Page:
May 9, 2011

Cuban Filmmakers Speak About National Filmmaking in the Digital Era at the Film Studies Center's film series "The State and the Digital."

The film ended, the lights flicked back on, and hands shot into the air. Immediately, a symphonic strain of Spanish-English voices weaved throughout the room as a QA session commenced.

One voice belonged to the young Cuban actress Annia Bu Maure who had traveled 1,300 miles to host the screening of Larga Distancia (Long Distance) at the University of Chicago's Film Studies Center (FSC). She sat at the head of the room while curator Laura-Zoe Humphrey translated between Bu Maure and an audience of about 60 PhD candidates, graduate students, undergraduates, faculty, and visitors who had commuted to Hyde Park exclusively for the event.

"The State and the Digital" screens Larga Distancia

This was "The State and the Digital," a film series that highlights young Cuban filmmakers and their use of new digital media in contemporary Cuban filmmaking. The series comprises two events, the first taking place in February of this year and the second in April. All together seven films were shown, one feature length and six short.

For the first time in the United States, Esteban Insausti and Angélica Salvador's film Larga Distancia (Long Distance) was screened after an introduction given by Humphreys in February. In April, Insuasti and Salvador finally arrived alongside director Alina Rodríguez Abreu, glowing in front of another FSC audience, their short experimental films projected radiantly across the screen.

Humphreys, a joint Anthropology and Cinema Media Studies PhD candidate, spent several years in Cuba alongside its young directors and filmmakers conducting research for her PhD thesis. With the aid of various University organizations, Humphreys and Davis Reek, one of Humphreys' former students through the University of Chicago's Master of Arts Program in the Humanities, had achieved the seemingly impossible. In addition to coordinating the film series, they managed to obtain four visas for the Cuban artists who were present at the events—no small task in the face of the mountain of bureaucratic red tape involved. As a result, they were able to bring some of the innovative talent Humphreys had worked with, along with their films, to Chicago for the first time.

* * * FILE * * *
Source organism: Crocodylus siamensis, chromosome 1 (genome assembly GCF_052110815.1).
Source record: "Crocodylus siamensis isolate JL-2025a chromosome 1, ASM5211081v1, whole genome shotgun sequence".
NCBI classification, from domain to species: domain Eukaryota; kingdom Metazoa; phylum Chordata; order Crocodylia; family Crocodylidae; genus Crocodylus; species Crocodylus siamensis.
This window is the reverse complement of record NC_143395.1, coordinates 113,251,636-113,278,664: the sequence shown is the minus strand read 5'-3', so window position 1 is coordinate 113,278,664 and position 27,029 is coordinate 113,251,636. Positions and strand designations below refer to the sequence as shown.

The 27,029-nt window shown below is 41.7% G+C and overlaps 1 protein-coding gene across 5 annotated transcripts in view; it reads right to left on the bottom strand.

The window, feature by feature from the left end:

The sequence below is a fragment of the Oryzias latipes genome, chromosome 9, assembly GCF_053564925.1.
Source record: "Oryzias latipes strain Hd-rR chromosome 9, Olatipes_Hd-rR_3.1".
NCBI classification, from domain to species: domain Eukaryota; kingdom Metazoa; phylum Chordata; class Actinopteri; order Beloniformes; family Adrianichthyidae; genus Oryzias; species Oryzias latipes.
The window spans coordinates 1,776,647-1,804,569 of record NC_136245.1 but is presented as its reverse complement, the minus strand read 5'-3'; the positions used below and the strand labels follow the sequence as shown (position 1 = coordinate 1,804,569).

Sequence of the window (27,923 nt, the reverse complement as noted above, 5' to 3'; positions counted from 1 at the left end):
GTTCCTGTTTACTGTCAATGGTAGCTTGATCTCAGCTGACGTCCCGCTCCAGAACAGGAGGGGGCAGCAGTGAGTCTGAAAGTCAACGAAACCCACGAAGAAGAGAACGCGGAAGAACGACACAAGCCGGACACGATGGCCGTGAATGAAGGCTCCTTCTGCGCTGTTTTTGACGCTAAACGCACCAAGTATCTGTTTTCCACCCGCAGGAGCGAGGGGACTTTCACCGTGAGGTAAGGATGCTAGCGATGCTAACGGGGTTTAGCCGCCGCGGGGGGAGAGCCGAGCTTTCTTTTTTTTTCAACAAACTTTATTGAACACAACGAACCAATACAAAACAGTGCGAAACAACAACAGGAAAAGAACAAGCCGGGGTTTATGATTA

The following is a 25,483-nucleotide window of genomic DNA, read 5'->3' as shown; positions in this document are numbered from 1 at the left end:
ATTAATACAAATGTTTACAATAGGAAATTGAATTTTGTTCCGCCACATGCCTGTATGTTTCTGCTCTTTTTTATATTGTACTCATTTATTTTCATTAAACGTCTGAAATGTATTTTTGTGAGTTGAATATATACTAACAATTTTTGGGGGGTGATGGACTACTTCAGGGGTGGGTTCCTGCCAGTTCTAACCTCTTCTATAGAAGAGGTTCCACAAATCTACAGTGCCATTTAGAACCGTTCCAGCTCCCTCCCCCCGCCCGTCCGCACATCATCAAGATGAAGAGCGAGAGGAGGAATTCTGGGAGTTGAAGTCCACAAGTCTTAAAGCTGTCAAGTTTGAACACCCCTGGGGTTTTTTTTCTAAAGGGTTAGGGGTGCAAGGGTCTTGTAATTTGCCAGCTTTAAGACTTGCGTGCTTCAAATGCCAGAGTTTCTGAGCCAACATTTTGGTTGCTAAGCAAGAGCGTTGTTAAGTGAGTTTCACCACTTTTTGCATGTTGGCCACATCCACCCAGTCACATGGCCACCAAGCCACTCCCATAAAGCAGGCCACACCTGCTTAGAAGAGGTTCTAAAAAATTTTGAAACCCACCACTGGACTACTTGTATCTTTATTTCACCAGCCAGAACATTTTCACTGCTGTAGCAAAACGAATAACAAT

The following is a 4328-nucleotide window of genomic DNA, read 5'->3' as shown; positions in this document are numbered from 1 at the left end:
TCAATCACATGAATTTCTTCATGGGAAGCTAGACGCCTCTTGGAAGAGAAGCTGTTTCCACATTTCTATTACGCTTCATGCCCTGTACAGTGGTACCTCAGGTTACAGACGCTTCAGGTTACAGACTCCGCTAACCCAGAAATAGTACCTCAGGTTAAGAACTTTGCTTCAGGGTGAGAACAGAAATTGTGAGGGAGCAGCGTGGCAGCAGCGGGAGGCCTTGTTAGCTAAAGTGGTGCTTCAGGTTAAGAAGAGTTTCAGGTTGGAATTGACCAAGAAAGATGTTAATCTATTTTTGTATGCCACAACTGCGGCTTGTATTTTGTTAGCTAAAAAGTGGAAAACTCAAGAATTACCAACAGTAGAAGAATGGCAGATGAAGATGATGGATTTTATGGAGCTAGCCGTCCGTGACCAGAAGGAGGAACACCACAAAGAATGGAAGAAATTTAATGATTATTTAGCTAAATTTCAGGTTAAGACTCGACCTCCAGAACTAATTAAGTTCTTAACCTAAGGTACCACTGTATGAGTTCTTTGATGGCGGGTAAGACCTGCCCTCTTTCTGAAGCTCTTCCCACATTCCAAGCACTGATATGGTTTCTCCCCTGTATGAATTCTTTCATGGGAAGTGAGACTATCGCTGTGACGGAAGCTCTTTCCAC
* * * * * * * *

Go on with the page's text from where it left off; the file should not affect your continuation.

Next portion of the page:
Interdisciplinary funding attracts broad audience

"We ended up with funding from the FSC Graduate Curatorial Program, the Department of Cinema Media Studies, the Arts Council, the Franke Institute, and then also the Center for Latin American Studies," Humphreys says. The project received a "positive response across the board…from everyone," which in turn allowed Humphreys to include two more Cuban directors than initially planned.

Humphreys' avant-garde film series allowed the FSC to become a meeting place for an incredibly wide range of students, professors, and others from a variety of disciplines across the University and city.

"We had attracted a different group from the usual…because we had funding from across the University," Humphreys says. "It was actually an incredibly ambitious undertaking and would have been impossible to do alone."

By Alexa DeTogne, AB'11